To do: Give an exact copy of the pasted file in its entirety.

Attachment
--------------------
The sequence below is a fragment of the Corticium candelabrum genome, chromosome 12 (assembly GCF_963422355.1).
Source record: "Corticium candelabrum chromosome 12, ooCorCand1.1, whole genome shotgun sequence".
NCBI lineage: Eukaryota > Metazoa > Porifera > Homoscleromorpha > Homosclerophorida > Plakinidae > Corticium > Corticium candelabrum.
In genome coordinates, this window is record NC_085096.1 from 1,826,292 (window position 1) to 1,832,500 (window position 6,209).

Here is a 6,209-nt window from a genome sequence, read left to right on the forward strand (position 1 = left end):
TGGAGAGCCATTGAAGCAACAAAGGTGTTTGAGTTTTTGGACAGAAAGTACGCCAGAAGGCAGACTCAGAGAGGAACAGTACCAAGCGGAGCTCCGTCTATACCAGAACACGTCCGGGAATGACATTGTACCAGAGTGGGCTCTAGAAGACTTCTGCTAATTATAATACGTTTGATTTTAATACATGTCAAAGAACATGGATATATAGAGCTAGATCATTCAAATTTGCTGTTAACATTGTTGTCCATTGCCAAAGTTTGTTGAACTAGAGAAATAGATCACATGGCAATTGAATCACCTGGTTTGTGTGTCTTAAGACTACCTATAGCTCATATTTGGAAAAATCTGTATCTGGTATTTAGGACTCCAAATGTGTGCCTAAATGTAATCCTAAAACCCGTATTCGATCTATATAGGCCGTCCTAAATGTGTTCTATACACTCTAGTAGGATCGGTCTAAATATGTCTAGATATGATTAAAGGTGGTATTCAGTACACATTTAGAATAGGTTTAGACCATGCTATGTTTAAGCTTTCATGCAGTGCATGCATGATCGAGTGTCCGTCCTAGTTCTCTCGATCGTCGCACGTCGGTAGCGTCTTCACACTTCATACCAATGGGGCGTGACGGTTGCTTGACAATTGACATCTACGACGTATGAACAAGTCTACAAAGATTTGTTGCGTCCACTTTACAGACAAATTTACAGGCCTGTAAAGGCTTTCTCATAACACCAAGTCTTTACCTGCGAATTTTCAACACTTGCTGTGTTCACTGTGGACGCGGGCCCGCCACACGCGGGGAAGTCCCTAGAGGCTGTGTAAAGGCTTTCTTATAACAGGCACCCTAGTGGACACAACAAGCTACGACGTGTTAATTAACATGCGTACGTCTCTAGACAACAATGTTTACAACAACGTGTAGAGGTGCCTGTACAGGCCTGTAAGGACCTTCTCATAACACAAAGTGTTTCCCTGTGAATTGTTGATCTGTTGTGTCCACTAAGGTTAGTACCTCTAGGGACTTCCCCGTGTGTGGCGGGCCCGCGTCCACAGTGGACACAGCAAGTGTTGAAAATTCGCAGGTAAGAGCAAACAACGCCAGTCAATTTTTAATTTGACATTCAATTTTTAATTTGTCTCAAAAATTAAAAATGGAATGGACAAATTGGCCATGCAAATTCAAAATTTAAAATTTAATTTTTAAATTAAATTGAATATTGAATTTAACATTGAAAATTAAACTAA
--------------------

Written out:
The sequence below is a fragment of the Corticium candelabrum genome, chromosome 12 (assembly GCF_963422355.1).
Source record: "Corticium candelabrum chromosome 12, ooCorCand1.1, whole genome shotgun sequence".
NCBI lineage: Eukaryota > Metazoa > Porifera > Homoscleromorpha > Homosclerophorida > Plakinidae > Corticium > Corticium candelabrum.
In genome coordinates, this window is record NC_085096.1 from 1,826,292 (window position 1) to 1,832,500 (window position 6,209).

Here is a 6,209-nt window from a genome sequence, read left to right on the forward strand (position 1 = left end):
TGGAGAGCCATTGAAGCAACAAAGGTGTTTGAGTTTTTGGACAGAAAGTACGCCAGAAGGCAGACTCAGAGAGGAACAGTACCAAGCGGAGCTCCGTCTATACCAGAACACGTCCGGGAATGACATTGTACCAGAGTGGGCTCTAGAAGACTTCTGCTAATTATAATACGTTTGATTTTAATACATGTCAAAGAACATGGATATATAGAGCTAGATCATTCAAATTTGCTGTTAACATTGTTGTCCATTGCCAAAGTTTGTTGAACTAGAGAAATAGATCACATGGCAATTGAATCACCTGGTTTGTGTGTCTTAAGACTACCTATAGCTCATATTTGGAAAAATCTGTATCTGGTATTTAGGACTCCAAATGTGTGCCTAAATGTAATCCTAAAACCCGTATTCGATCTATATAGGCCGTCCTAAATGTGTTCTATACACTCTAGTAGGATCGGTCTAAATATGTCTAGATATGATTAAAGGTGGTATTCAGTACACATTTAGAATAGGTTTAGACCATGCTATGTTTAAGCTTTCATGCAGTGCATGCATGATCGAGTGTCCGTCCTAGTTCTCTCGATCGTCGCACGTCGGTAGCGTCTTCACACTTCATACCAATGGGGCGTGACGGTTGCTTGACAATTGACATCTACGACGTATGAACAAGTCTACAAAGATTTGTTGCGTCCACTTTACAGACAAATTTACAGGCCTGTAAAGGCTTTCTCATAACACCAAGTCTTTACCTGCGAATTTTCAACACTTGCTGTGTTCACTGTGGACGCGGGCCCGCCACACGCGGGGAAGTCCCTAGAGGCTGTGTAAAGGCTTTCTTATAACAGGCACCCTAGTGGACACAACAAGCTACGACGTGTTAATTAACATGCGTACGTCTCTAGACAACAATGTTTACAACAACGTGTAGAGGTGCCTGTACAGGCCTGTAAGGACCTTCTCATAACACAAAGTGTTTCCCTGTGAATTGTTGATCTGTTGTGTCCACTAAGGTTAGTACCTCTAGGGACTTCCCCGTGTGTGGCGGGCCCGCGTCCACAGTGGACACAGCAAGTGTTGAAAATTCGCAGGTAAGAGCAAACAACGCCAGTCAATTTTTAATTTGACATTCAATTTTTAATTTGTCTCAAAAATTAAAAATGGAATGGACAAATTGGCCATGCAAATTCAAAATTTAAAATTTAATTTTTAAATTAAATTGAATATTGAATTTAACATTGAAAATTAAACTAA